FUTURE WORK

Future research needs to work on modeling traffic on IMS nodes, particularly on CSCFs node; it will provide results on separation of incoming flows, and then reduce SIP overload and latency. It also shows dependency between system load and number of servers.

REFERENCES [1]. C. Chi Bell Laboratories, Alcatel-Lucent chic, Hao Bell Laboratories, Alcatel-Lucent D.Wang Bell Laboratories, Alcatel-Lucent Z. Cao Institute of Information Science Beijing Jiaotong University, Modelling IMS Presence Server: Traffic Analysis &Performance, 2008 IEEE [2]. Mesud Hadžialić, Mirko Škrbić, Nerma Šečić, Mirza Varatanović, Elvedina Zulić, Nedim Bijedić University of Sarajevo, Problem of IMS modeling – Solving Approaches, CTRQ 2012 [3]. Mlindi Mashologu, Performance optimization of IP Multimedia Subsystem, Dissertation.com, Boca Raton, Florida 2010 [4]. V.S. Abhayawardhana, R. Babbage, A Traffic Model for the IP Multimedia Subsystem (IMS), 2007 IEEE [5]. Michael T. Hunter Russell J. Clark Frank S. Park Security Issues with the IP Multimedia Subsystem (IMS): A White Paper College of Computing Georgia Institute of Technology {frank,mhunter,russ.clark}@gatech.edu Version 1.0 September 1, 2007 [6]. Pierre COATANEA, IMS : IP Multimedia Subsystem, EFORT [7]. Nils Berglund, Chaînes de Markov, Université d’Orléans Décembre 2007 [8]. Alexander Klemm, Christoph Lindemann, and Marco Lohmann Modeling IP Traffic Using the Batch Markovian Arrival Process, Modeling IP Traffic Using the Batch Markovian Arrival Process University of Dortmund Department of Computer Science August-Schmidt-Str. 12 44227 Dortmund, Germany [9]. Modelling Markovian Queues and Similar Processes Winfried Grassmann Department of Computer Science University of Saskatchewan, CORS - SCRO 2000 ANNUAL CONFERENCE Energy, Natural Resources, and the Environment MAY 29-31, 2000 EDMONTON, ALBERTA [10]. JEREMIAH F. HAYES THIMMA V. J. GANESH BABU Modeling and Analysis of telecommunications network 2004 by John Wiley & Sons, Inc. All rights reserved [11]. Jeffrey P. Buzen Harvard University and Honeywell Information Systems, Computational Algorithms for Closed Queueing Networks with Exponential Servers Communications September 1973 of Volume 16 the ACM Number 9 [12]. Muhammad T. Alam, Graduate Student Member IEEE, Zheng Da Wu, Member IEEE Admission Control Approaches in the IMS, Presence Service,international journal of computer science volume 1 number 1 2006 [13]. Henning Schulzrinne, Personal Mobility for Multimedia Services in the Internet, IDMS’96 (European Workshop on Interactive Distributed Multimedia Systems and Services), Berlin, Germany, March 4-6, 1996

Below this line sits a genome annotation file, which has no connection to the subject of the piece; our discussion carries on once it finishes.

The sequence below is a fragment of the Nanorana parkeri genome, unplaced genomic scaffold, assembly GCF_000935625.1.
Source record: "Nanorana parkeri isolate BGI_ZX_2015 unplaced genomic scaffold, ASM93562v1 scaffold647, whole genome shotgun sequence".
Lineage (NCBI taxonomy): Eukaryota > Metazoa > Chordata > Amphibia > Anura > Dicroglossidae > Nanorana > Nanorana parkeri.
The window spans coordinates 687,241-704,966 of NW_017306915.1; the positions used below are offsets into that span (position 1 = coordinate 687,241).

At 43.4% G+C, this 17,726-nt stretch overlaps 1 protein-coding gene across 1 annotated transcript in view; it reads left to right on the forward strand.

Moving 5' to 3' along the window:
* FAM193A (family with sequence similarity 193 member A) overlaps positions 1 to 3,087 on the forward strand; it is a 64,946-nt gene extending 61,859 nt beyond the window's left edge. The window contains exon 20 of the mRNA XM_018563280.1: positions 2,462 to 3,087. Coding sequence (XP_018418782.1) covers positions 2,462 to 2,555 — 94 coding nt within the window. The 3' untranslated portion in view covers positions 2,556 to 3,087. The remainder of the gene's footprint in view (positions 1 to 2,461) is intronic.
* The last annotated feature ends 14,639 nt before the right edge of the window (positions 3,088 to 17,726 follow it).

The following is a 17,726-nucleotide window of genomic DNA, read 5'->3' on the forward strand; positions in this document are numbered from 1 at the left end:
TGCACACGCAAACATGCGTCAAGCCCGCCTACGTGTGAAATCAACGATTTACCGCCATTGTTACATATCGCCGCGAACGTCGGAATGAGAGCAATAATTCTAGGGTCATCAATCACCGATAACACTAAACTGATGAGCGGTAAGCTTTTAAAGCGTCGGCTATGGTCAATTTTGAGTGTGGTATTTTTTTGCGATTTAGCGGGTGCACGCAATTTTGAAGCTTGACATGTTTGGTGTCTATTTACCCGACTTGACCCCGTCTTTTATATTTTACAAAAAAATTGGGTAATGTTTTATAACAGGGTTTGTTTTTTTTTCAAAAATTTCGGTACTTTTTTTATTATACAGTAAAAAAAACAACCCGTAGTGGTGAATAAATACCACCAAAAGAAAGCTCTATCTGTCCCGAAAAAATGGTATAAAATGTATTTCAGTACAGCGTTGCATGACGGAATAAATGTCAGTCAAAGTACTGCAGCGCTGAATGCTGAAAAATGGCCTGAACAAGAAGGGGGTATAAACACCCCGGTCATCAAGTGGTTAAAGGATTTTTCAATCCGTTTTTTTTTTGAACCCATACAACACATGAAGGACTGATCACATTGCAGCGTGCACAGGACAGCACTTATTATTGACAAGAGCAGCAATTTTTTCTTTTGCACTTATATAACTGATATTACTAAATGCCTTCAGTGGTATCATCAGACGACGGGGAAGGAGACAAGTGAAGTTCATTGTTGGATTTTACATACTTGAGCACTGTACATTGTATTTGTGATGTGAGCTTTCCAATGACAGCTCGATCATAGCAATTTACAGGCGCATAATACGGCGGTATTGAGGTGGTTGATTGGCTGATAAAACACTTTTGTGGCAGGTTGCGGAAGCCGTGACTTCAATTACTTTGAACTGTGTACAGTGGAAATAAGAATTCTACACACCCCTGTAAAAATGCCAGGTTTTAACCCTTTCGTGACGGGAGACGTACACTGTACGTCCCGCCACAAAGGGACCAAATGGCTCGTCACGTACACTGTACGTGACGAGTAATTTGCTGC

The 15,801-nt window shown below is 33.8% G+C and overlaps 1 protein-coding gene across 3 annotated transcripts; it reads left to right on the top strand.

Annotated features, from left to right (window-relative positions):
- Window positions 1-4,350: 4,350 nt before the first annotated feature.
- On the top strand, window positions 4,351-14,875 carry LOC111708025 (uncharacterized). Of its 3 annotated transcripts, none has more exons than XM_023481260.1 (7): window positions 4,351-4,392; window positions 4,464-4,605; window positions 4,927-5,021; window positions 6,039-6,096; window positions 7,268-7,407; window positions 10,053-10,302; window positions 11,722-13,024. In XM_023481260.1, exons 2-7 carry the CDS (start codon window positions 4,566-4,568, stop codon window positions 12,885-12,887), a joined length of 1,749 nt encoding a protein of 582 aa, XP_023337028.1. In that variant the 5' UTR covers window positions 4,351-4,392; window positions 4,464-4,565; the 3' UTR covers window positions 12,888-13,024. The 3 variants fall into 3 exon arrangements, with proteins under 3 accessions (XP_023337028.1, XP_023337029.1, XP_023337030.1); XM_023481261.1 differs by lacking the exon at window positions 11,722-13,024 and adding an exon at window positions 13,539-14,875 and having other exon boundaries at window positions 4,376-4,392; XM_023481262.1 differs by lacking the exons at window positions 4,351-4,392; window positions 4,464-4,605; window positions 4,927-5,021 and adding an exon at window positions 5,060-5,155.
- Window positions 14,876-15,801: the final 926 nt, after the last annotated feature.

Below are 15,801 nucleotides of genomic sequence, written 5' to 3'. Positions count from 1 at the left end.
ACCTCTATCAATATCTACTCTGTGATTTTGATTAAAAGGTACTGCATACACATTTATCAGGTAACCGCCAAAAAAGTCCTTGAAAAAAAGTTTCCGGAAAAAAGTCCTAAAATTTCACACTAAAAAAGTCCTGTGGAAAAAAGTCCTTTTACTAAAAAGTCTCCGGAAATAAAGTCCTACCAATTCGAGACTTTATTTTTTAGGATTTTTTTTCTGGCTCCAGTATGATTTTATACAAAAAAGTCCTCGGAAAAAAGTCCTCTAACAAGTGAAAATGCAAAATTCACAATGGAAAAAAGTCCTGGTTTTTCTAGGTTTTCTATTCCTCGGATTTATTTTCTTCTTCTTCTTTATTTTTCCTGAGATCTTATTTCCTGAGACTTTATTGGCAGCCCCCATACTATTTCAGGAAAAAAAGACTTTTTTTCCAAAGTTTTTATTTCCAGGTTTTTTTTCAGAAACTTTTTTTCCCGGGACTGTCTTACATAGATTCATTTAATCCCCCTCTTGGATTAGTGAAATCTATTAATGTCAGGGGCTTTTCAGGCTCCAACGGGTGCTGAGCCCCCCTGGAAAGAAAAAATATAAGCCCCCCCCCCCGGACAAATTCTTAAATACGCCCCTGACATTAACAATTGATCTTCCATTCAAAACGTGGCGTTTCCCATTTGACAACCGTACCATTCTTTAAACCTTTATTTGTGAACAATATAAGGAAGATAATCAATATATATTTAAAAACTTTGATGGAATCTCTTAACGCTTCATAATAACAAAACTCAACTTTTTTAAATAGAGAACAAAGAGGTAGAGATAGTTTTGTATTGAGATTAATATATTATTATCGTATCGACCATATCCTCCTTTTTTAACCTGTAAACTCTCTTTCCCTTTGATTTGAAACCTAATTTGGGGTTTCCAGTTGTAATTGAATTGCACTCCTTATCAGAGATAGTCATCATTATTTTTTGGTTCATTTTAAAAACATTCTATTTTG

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International Journal of Advances in Engineering & Technology, May 2013. ©IJAET ISSN: 2231-1963 [14]. Hassan HASSAN Modélisation et analyse de performances du trafic multimédia dans les réseaux hétérogènes, mémoire Doctorat de l’Université Paul Sabatier–Toulouse III 2007 [15]. PETTER LINDGREN, Diameter service creation investigation and HSS, Evaluation, Master’s Thesis Supervisor: Stefan Östergaard, Kajsa Goffrich Examiner: Prof. Gerald Q. Maguire Jr, 201002-23

AUTHORS BA Alassane is a PhD student in telecommunications holder of a DEA in Mathematics.

OUYA Samuel is the head of the Laboratory of Computer, Network and Telecommunications, Cheikh Anta Diop University of Dakar, Senegal. Doctor OUYA is a mathematician IT specialist having a long experience in teaching and search. He participates in several IT meets.

FARSSI Sidi Mohamed is the head of the Laboratory of Medical, Imaging and Bioinformatics, Cheikh Anta Diop University of Dakar, Senegal. Doctor FARSSI is a IT specialist who participate in several IT and medical meetings